It is also interesting to look at teens’ “perceived risk” of using these various substances. In general the teens’ perception of risk went up related to the use of amphetamines, cocaine, tobacco and of binge drinking alcohol. However, teens appear to attribute less risk to the use of marijuana and ecstasy and, as noted, the use of these both went up according to the study.
So good job parents, and teens! It seems that overall we’re headed in the right direction according to this data.
Here’s a link to an article that will be in the upcoming Feb 5th issue of the New York Times magazine about this subject.
Tackling Obesity: Contrasting Approaches to Moving Forward
Georgia’s new campaign to stop childhood obesity, “Strong4Life” has caused a fair amount of controversy with it’s high “shock value” videos about the problem. Here is one of the Strong4Life videos as well as another, more education-focused video about childhood obesity. Check them both out and see what you think. Is one approach better than the other? Is there a need for both?
Thanksgiving and Family (history)
The U.S. Surgeon General has recommended that families share medical histories during Thanksgiving get-togethers. Knowing your family’s health history can provide important information about your health and health risks. You can create a family health portrait in about 20 minutes on the Surgeon General’s website: My Family Health Portrait.
Obesity & Children: the Good News and the Bad News
Bad news first?
Okay, the bad news is that children who are overweight and obese and stay that way into adulthood, have a much greater risk of developing some serious problems. This risk ranges from about double the chance of having abnormal cholesterol levels to more than five times the chance of developing diabetes.
The good news is pretty good though. According to an article released today in the New England Journal of Medicine, if those children become nonobese–in other words, if they loose the excess weight–by the time they become adults, their risk for these problems goes back down. In fact, it seems to go back to the same risk as people who were never overweight or obese as children.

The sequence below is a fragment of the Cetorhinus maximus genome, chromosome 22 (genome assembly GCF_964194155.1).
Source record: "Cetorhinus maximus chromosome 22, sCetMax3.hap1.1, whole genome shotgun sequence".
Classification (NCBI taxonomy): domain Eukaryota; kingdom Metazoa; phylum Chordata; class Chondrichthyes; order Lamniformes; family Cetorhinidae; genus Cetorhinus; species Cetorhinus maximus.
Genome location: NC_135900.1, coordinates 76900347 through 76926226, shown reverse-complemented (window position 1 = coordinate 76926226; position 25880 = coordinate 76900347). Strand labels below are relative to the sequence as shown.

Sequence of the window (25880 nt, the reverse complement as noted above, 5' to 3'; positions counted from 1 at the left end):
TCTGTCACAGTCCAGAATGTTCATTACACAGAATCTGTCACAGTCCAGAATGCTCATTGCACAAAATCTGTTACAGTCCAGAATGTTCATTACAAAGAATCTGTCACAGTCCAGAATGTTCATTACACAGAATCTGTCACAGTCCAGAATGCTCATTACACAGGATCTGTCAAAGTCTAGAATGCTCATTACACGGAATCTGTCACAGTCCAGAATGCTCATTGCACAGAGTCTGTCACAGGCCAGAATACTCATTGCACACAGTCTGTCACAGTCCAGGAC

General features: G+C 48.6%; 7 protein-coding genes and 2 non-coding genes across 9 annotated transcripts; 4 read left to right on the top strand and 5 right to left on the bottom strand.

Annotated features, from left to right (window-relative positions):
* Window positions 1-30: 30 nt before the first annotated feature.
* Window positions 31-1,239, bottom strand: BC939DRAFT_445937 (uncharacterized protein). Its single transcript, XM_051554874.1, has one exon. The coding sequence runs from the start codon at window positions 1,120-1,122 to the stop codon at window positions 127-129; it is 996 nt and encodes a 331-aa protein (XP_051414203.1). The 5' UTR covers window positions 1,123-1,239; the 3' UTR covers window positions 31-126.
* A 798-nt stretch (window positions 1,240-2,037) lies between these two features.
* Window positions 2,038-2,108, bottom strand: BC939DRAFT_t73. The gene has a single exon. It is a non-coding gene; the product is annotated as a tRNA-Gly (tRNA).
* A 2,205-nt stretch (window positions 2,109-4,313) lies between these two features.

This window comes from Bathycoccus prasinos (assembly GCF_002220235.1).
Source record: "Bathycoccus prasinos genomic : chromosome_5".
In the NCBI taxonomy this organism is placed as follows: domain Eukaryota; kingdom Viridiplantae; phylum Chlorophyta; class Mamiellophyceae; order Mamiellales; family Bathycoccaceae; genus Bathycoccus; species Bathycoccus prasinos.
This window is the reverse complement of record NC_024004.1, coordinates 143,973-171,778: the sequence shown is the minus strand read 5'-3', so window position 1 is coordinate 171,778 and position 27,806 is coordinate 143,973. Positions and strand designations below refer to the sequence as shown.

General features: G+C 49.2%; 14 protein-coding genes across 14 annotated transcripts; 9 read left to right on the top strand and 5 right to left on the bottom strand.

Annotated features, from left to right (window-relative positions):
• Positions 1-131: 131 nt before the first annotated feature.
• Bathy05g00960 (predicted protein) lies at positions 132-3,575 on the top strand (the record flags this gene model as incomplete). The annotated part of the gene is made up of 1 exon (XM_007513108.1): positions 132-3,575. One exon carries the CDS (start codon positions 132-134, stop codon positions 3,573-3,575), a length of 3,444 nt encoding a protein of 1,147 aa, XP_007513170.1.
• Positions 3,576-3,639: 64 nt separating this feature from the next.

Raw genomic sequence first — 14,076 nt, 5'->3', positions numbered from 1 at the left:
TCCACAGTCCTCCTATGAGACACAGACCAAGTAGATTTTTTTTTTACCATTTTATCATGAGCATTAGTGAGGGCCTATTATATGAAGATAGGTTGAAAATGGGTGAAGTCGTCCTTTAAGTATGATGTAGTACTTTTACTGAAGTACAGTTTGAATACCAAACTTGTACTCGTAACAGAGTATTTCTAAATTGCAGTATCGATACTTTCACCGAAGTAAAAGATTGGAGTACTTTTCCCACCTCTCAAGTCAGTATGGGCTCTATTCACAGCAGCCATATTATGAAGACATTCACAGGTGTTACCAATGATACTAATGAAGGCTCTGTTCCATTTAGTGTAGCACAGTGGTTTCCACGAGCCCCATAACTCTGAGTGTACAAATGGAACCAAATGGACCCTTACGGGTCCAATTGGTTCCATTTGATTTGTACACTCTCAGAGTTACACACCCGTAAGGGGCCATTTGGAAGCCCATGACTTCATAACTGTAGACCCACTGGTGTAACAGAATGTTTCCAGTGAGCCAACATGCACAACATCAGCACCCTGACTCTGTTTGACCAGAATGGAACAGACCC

So, it’s never to late to encourage our kids to start exercising and eating well!
A study published online today in Pediatrics shows a link between early exposure to bisphenol-A and neurobehavioral problems. Bisphenol A can be found in many consumer products (usually food & beverage containers). Researchers found that higher levels of BPA in girls age 3 and younger, and also in pregnant mothers, were associated with more hyperactivity, anxiety and depression in the girls, using pediatric assessments for these problems. Here’s a link to the abstract.
Hovering Parents = Less Active Children
As the level of obesity rises with adults, it also rises with children. A main reason for this is decreased activity. And while parents continue to take their children to parks, the American Journal of Preventive Medicine released a study earlier this month showing that when parents “hover” over their playing children, their children tend to play less actively versus children whose parents stand back and just “let them go.” We do not want to see any harm come to our children, but as we stand on the sidelines and holler, “Not too high!” or “Careful; not so fast!” our children focus more on what not to do instead of just running around and having fun. Of course don’t let your children get into dangerous predicaments, but the more leeway you give them to run around without worrying about getting a bump or bruise, the more apt they are to be more active and the less likely they’ll become overweight.